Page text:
In 2004, Master Sgt. Mark Rizzo's U.S. Army convoy was traveling north on a route in Baghdad, Iraq.
"I was in an armored Humvee with a driver, team leader and gunner when we were hit by a roadside bomb. Our vehicle shook and the driver moved the vehicle to the right of the road, which saved all of our lives," said Rizzo.
"Our driver acted in a way that helped save us from further attack. He could have easily panicked and ran off the road into a barrier or flipped our 13,000 pound vehicle.
Because he had been trained at the "Battle Lab" and understood the capabilities of the vehicle he reacted in a way that saved our lives and helped us get through our mission."
Last spring, the U.S. Army Corps of Engineers, New York District completed the construction of a solar power project to provide energy to the "Battle Lab" or New Jersey Army National Guard Regional Training Center.
The project is not only supporting a facility that is preparing Soldiers for battle and helping to save their lives, but saving the National Guard and taxpayers' considerable money and energy.
Aerial Image of the New Jersey Army National Guard Regional Training Center or "Battle Lab." Credit: U.S. Air Force, Master Sgt. Mark C. Olsen.
The Battle Lab is located at the Joint Base McGuire-Dix-Lakehurst, a United States military facility that is located 18 miles southeast of Trenton, N.J.
The "Battle Lab" is a one of a kind, high profile, state-of-the-art facility where up to 20,000 military and related personnel from all armed forces agencies around the country come annually to be trained to prepare for battle.
Soldiers training on the Battle Lab's high tech training simulators that will prepare them for battle. Credit: U.S. Army Photo by SSG Nicholas Young, NJARNG-JT2DC, Released.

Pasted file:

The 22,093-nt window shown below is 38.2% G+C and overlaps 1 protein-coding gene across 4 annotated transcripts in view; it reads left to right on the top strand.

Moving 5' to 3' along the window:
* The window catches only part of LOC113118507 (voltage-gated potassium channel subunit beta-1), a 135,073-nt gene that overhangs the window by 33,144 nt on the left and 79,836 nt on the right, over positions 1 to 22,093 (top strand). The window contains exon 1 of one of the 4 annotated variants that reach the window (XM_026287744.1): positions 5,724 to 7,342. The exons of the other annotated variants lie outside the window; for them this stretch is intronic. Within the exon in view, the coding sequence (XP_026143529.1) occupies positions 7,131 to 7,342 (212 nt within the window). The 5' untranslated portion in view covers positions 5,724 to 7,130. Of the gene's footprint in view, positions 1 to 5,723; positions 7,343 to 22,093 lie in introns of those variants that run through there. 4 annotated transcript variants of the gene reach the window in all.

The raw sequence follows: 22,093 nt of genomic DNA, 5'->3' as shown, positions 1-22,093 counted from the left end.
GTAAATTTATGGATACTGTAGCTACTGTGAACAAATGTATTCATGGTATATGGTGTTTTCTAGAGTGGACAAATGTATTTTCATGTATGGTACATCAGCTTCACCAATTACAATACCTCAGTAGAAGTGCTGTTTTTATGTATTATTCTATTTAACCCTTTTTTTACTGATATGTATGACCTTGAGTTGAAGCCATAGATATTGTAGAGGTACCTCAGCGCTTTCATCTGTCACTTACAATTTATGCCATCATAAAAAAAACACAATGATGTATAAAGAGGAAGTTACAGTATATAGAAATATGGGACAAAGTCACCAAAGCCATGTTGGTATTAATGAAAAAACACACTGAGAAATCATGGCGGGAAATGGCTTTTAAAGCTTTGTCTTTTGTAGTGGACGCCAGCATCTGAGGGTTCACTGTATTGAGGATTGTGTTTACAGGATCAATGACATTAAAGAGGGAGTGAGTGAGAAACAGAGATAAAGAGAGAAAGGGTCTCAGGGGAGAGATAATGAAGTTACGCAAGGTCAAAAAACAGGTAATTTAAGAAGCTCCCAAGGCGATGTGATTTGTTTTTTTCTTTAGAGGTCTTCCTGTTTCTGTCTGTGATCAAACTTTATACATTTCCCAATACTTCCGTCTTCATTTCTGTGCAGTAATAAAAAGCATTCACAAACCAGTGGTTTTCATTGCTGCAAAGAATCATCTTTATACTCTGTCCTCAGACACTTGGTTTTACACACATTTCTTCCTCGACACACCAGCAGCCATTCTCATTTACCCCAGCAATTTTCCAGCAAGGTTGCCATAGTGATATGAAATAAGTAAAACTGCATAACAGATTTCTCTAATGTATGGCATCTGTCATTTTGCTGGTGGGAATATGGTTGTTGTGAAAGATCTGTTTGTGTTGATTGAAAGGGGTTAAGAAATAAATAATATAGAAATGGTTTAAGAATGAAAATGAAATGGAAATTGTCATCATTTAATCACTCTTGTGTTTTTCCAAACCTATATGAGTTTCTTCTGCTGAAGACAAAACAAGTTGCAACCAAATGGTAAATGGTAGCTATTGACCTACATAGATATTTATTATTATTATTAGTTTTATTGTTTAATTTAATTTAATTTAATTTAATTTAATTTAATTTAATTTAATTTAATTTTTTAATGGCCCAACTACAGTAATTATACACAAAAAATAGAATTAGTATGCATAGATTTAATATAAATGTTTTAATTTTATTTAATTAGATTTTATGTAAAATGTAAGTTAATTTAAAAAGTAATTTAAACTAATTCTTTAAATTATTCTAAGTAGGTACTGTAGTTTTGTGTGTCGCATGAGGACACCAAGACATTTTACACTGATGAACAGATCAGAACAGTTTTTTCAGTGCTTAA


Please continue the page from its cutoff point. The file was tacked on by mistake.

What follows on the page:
"This is the battle up where Soldiers are trained for all types of missions, including stateside missions, like the rescue operations during Hurricane Katrina," said John Hastings, Energy Program Manager at the New Jersey Department of Veterans Affairs who works with Rizzo, who today is the Operations Sergeant with the lab.
The Soldiers are trained on a number of high tech training simulators that include live shooting ranges, actual mark ups of towns in Iraq, and vehicle roll over trainers, which was the training that saved the lives of Rizzo and his team.
According to Hastings, this technology uses considerable energy. The lab uses 1,833,800 Kilowatts annually.
Two years ago, the New Jersey Army National Guard asked the Army Corps if it could construct a solar power project so they could save energy and money as they had done for them on previous solar power projects.
In May 2011 the Army Corps completed the solar project with the assistance of contractor, P & S Construction of Lowell, Mass. The project consists of a solar photovoltaic power panel array that is mounted on the roof of the Battle Lab's 128,000 square foot facility. There are three different roof structures ranging in height from 13 feet to 25 feet above the ground.